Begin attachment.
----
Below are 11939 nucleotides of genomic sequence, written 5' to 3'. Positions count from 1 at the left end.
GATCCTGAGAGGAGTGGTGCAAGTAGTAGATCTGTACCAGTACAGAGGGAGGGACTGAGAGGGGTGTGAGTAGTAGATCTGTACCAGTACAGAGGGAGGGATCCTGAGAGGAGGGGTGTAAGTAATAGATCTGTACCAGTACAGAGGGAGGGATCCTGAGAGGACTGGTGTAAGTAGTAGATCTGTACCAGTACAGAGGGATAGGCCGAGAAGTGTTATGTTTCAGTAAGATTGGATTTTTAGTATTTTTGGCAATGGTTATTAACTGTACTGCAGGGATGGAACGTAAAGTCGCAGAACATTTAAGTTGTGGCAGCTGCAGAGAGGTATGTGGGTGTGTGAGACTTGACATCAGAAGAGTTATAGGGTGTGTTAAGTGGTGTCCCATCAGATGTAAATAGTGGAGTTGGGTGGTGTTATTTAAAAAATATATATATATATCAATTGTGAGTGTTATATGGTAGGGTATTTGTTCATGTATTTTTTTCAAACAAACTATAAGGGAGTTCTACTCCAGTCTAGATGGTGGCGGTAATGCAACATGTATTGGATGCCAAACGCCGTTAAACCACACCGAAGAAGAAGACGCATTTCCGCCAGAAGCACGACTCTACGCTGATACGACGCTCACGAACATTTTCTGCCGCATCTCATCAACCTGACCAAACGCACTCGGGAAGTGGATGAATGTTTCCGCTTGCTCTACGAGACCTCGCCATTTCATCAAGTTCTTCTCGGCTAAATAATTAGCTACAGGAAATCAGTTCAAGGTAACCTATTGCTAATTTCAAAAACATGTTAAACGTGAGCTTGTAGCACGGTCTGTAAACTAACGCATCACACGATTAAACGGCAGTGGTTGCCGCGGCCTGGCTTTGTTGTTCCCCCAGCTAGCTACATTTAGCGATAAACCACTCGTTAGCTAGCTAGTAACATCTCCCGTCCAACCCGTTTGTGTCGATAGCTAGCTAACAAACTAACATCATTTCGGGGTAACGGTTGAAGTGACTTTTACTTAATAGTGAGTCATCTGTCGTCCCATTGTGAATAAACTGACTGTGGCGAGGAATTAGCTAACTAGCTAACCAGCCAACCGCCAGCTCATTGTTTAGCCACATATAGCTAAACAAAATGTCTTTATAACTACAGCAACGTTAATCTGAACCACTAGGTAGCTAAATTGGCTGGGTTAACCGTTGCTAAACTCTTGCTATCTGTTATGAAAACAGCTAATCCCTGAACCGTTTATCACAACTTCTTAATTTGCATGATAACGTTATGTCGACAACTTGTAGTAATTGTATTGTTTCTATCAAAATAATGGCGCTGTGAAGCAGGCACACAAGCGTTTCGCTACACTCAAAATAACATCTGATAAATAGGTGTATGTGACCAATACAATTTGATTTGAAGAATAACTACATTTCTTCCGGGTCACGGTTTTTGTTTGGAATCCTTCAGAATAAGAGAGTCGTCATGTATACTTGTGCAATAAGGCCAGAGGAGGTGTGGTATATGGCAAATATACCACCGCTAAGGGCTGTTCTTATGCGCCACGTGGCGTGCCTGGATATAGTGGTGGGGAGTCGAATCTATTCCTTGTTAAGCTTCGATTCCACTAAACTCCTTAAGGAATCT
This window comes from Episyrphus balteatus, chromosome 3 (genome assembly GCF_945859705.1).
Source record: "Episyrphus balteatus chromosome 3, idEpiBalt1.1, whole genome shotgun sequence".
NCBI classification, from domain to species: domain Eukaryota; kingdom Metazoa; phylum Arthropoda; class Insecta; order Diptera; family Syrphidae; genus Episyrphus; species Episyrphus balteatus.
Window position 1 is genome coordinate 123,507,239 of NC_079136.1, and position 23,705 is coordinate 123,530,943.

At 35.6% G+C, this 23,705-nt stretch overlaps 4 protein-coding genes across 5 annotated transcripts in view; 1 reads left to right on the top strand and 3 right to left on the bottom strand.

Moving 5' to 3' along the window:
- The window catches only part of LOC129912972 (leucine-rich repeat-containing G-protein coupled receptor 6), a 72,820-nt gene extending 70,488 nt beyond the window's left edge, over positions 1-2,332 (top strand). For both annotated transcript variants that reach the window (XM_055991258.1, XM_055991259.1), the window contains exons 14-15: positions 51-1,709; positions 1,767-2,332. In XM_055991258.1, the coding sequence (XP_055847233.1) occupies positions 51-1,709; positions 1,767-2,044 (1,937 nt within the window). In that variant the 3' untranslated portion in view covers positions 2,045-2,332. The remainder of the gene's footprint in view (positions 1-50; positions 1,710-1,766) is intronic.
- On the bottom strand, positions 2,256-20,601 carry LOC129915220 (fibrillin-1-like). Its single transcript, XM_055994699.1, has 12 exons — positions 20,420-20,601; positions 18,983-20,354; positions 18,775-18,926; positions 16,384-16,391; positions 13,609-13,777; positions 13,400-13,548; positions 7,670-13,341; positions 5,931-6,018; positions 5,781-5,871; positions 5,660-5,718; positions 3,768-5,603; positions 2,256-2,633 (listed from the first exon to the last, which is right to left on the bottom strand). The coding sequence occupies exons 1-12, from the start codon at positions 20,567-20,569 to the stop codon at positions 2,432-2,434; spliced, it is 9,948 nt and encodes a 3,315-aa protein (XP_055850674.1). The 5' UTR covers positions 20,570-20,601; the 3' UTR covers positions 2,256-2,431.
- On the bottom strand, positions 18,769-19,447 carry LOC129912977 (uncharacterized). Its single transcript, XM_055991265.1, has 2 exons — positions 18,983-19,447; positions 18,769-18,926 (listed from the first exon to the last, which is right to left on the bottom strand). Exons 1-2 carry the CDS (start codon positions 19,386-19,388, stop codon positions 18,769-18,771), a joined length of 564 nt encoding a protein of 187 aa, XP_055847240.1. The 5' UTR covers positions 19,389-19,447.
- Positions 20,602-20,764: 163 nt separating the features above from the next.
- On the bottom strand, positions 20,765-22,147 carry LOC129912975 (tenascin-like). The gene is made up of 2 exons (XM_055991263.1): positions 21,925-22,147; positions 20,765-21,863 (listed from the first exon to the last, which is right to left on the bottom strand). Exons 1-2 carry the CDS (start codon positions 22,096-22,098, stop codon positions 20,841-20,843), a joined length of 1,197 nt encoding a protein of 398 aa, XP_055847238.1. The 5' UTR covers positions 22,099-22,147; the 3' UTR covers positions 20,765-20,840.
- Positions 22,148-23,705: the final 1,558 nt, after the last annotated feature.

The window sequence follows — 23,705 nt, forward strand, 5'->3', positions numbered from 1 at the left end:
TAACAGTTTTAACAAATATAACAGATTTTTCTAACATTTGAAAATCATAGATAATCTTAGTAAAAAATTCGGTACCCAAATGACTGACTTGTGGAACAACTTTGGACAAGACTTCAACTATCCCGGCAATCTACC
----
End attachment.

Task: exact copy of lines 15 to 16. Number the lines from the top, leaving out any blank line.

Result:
The window sequence follows — 23,705 nt, forward strand, 5'->3', positions numbered from 1 at the left end:
TAACAGTTTTAACAAATATAACAGATTTTTCTAACATTTGAAAATCATAGATAATCTTAGTAAAAAATTCGGTACCCAAATGACTGACTTGTGGAACAACTTTGGACAAGACTTCAACTATCCCGGCAATCTACC